For those of our civilian readers who may not know, when you screw up in the emergency services, then you are expected to buy your colleagues some cakes as a way of making-amends for your error(s).
Of course, we aren’t talking about the sort of mistakes which could end up with you losing your job (unless you are a Copper – in which case smiling at someone could end up costing you your job).
We are talking about doing ‘things’ such as leaving the log book of your emergency vehicle on the top of your roof as you blast off to the next emergency call.
Or maybe if you happen to put the wrong fuel in your Job car having just come to the end of a 12 hour shift where you had to deal with all of societies numpties in one looooong night shift.
And whilst the ‘cake fine’ is not necessary, if you want to ensure that you aren’t the brunt of your colleagues jokes for the next 50 years (as thats how long you now have to serve for before you can retire) then getting the cakes in is the ‘easy’ option.
If you work in a small team, then a pack of 6 Mr Kipling Bakewell tarts will probably suffice. If, however, you happen to be on a response team in the Met Police, then you are potentially looking at a round of cakes for 50 of your oppos (colleagues).
If ever I was hit with a cake fine when I was in the Met Police, then I would just pick up the ‘almost’ out-of-date donuts which many high street stores will try and get rid of (assuming the ‘professional’ bargain hunters hadn’t already of beaten me to it)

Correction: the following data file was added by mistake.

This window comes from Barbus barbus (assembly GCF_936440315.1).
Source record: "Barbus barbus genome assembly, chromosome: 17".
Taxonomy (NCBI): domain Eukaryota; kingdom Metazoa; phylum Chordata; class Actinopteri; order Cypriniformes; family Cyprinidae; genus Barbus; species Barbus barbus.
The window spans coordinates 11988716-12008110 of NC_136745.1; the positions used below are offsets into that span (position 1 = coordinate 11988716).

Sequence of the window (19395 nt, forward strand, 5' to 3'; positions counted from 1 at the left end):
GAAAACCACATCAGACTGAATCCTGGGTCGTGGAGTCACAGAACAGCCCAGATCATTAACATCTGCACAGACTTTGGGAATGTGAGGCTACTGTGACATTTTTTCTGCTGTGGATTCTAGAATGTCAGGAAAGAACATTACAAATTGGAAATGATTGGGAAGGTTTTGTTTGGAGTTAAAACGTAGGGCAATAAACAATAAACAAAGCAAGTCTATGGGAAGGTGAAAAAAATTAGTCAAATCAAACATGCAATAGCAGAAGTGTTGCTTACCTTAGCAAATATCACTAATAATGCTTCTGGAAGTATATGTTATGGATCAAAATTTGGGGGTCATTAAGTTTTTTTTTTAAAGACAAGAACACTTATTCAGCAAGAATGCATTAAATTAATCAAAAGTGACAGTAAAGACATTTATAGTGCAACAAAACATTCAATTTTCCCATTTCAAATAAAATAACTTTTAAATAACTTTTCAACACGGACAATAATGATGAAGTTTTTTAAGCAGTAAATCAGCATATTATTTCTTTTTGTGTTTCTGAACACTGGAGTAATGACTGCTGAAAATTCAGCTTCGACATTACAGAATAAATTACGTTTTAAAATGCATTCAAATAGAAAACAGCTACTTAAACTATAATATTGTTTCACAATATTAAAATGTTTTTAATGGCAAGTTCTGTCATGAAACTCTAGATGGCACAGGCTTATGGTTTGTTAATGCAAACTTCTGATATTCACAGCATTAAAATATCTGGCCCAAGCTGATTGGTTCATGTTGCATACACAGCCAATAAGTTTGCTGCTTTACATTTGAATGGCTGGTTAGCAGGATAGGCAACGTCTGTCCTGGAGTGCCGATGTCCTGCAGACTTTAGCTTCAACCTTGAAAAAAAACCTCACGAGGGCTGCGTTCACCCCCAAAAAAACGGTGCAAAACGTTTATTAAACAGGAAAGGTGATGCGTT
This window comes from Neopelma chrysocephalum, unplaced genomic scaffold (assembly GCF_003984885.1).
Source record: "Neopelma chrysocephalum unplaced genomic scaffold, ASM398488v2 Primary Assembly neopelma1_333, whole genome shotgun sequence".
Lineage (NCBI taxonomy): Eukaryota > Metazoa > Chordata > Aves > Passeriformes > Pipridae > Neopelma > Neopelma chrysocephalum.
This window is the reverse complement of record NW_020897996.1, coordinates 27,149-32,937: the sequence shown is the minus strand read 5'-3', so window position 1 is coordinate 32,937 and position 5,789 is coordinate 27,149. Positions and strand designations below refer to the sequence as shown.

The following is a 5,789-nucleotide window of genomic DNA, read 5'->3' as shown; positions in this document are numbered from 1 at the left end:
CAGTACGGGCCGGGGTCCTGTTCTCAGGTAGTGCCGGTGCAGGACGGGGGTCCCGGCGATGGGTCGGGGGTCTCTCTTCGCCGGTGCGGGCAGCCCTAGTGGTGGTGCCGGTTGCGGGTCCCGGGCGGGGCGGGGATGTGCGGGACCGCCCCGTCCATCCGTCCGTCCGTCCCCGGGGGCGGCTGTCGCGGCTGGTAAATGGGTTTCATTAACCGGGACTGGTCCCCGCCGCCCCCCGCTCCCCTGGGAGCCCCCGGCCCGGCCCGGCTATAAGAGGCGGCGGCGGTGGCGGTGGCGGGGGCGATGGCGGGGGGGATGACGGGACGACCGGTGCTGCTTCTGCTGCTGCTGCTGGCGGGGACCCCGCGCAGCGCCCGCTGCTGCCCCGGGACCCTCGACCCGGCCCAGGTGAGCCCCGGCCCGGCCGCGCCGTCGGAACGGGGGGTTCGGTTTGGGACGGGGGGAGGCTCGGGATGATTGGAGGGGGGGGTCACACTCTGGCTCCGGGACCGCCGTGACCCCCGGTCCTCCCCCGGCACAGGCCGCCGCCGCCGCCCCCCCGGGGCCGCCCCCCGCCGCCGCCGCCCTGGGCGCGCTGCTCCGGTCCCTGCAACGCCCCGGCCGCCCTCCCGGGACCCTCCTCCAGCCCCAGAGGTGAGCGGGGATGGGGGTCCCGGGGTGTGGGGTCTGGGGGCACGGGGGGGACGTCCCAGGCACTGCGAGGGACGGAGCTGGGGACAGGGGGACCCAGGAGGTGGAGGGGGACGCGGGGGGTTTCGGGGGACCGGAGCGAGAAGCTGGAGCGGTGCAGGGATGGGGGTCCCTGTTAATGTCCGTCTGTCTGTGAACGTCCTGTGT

If you are above the rank of a PC (or Ambulance / Fire / Lifeboat / SAR equivalent) then you will probably be able to afford some half-decent cakes for the troops (not that most supervisors will ever admit to being in the wrong).
I remember one of my old guv’nors drove into a piece of ‘street furniture’ on one of the busiests roads in East London with a response vehicle that had less than 20 miles on the clock.
The look on his face as the Borough Commander drove by him, meant that a cake fine was not suggested as a suitable means of ‘punishment’.
Cakes fine are almost akin to a ‘right of passage’.
If you are young in service, then you probably should put away a couple of quid each month to make sure that the financial implications of a cake fine don’t hit you too hard.
One of our followers sent us the above image of some ‘cakes’ which MIGHT be a preferred alternative to Mr Kipling’s’ Bakewell tarts.
However, because the image ‘could’ be construed by some as being sexist / rude, then we can only share it in tomorrow’s (13th April) issue of our popular fortnightly eMagazine (due to be sent to the inboxes of our subscribers at 15:00 GMT).
The good news is, that it ONLY costs £1 / $1 per month to subscribe to our ‘jam-packed’ & ‘humour filled’ publication. Click here to subscribe
Before you go...
We need your help. As former emergency services & armed forces personnel, we pride ourselves on bringing you important, fast-moving and breaking news stories which are free from the negative bias which is often directed at the emergency services by some sections of the mainstream media.
One of the reasons we started 'Emergency Services News' was because we became tired of reading badly informed stories about the emergency services which seemed only ever to highlight negative aspects of the job.
We want to be the unheard voice of the remarkable men and women who serve in the emergency services, NHS and armed forces. And with around 500k page views each month, we are getting there!
As income from ads, the mainstay source of income for most publishers, continues to decline; we need the help of our readers.
And remember, if you have a service, product or job vacancy that you would like to promote to our large readership, then you can buy advertising space in our articles.
You can support emergency services news from as little as £1. It only takes a minute. Every contribution, however big or small, is vital for our future.
Please help us to continue to highlight the life-saving work of the emergency services, NHS and armed forces by becoming a supporter.